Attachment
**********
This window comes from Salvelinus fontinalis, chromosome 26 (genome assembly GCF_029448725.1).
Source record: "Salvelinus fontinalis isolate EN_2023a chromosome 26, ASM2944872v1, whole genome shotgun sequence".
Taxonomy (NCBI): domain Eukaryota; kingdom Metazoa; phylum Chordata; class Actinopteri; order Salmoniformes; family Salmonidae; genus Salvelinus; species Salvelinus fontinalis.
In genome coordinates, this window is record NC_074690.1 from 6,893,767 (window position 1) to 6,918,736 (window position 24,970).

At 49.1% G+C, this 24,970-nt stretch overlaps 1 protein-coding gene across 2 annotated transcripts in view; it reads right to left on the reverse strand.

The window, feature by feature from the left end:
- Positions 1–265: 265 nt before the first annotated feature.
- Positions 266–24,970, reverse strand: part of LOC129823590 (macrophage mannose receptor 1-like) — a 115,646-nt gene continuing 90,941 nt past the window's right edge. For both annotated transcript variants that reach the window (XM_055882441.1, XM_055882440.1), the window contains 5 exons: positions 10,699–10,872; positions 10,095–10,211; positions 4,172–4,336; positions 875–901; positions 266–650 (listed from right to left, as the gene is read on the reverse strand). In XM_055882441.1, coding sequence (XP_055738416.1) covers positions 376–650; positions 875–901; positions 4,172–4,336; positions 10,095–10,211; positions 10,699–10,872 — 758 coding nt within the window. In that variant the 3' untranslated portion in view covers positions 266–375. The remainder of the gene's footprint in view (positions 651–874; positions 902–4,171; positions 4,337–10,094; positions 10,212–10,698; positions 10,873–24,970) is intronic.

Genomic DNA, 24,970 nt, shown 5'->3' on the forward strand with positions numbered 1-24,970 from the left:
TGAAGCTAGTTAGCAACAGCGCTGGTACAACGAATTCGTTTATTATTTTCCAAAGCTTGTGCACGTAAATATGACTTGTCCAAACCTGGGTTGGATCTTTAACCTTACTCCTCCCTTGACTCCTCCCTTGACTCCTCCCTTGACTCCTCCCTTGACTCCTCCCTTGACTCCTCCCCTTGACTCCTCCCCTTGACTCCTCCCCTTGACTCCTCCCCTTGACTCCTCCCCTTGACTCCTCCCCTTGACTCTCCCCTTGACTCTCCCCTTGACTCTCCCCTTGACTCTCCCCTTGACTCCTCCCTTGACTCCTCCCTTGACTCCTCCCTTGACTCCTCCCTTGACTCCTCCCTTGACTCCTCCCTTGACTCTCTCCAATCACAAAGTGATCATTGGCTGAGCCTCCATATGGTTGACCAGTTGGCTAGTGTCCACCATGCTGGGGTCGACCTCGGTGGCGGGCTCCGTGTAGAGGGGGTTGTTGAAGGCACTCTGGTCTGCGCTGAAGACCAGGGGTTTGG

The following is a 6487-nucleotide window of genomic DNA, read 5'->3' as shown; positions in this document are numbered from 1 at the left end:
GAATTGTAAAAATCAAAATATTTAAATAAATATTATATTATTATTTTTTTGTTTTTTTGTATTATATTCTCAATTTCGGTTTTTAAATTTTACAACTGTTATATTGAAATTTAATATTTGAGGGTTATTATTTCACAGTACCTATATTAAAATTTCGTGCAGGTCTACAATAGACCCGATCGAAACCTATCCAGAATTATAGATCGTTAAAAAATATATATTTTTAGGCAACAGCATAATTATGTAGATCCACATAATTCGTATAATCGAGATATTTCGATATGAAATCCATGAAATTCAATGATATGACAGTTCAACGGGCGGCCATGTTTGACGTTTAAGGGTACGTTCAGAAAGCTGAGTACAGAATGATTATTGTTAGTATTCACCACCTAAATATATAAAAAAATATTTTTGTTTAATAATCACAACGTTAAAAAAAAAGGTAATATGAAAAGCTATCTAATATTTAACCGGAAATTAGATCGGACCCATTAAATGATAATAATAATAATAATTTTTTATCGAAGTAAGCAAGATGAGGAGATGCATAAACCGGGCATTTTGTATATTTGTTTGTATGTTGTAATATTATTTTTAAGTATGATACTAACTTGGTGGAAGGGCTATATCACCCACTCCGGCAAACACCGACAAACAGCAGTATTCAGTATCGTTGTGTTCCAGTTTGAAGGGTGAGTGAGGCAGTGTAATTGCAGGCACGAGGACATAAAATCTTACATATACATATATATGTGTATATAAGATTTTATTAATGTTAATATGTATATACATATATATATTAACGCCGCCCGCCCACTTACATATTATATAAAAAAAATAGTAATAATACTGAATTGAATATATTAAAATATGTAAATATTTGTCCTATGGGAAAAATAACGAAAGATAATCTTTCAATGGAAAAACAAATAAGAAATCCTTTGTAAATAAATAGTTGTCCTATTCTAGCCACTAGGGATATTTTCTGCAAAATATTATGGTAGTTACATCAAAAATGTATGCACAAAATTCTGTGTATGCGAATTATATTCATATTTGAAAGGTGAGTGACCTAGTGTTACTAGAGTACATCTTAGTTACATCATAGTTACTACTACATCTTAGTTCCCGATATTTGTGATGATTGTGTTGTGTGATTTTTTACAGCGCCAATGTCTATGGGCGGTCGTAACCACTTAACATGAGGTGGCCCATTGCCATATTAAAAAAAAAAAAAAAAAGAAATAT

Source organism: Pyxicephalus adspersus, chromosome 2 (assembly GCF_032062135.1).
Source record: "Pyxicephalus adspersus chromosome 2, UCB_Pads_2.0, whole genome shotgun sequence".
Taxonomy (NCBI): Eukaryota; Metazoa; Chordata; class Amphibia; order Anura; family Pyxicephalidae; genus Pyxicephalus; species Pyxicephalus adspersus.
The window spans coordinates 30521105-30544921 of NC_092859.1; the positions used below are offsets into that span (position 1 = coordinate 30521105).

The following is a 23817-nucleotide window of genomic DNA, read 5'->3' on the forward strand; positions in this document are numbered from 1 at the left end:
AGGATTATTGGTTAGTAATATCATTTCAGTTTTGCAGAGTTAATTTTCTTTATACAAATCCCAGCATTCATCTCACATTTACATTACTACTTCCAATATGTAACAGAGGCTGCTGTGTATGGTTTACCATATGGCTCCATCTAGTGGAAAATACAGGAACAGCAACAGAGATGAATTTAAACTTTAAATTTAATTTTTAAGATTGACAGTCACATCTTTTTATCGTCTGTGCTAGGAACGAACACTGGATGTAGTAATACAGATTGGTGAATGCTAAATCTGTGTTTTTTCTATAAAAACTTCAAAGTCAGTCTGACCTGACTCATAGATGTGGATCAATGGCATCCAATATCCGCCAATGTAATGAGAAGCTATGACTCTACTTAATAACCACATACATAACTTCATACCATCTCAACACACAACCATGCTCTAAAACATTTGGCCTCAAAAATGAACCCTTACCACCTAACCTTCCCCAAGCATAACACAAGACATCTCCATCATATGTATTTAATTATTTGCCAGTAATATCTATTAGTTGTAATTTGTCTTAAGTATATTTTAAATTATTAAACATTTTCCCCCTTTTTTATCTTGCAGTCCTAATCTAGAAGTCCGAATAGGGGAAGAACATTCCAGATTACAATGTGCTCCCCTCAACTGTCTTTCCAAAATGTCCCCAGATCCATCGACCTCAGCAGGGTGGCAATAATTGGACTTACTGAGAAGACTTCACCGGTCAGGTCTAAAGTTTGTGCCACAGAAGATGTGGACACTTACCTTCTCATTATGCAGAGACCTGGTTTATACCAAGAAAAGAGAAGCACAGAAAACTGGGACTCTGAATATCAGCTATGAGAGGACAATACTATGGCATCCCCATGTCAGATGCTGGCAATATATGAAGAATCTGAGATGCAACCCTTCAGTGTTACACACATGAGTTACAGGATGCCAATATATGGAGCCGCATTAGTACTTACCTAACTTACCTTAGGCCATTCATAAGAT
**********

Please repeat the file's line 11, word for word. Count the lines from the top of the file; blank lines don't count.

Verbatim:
The following is a 6487-nucleotide window of genomic DNA, read 5'->3' as shown; positions in this document are numbered from 1 at the left end: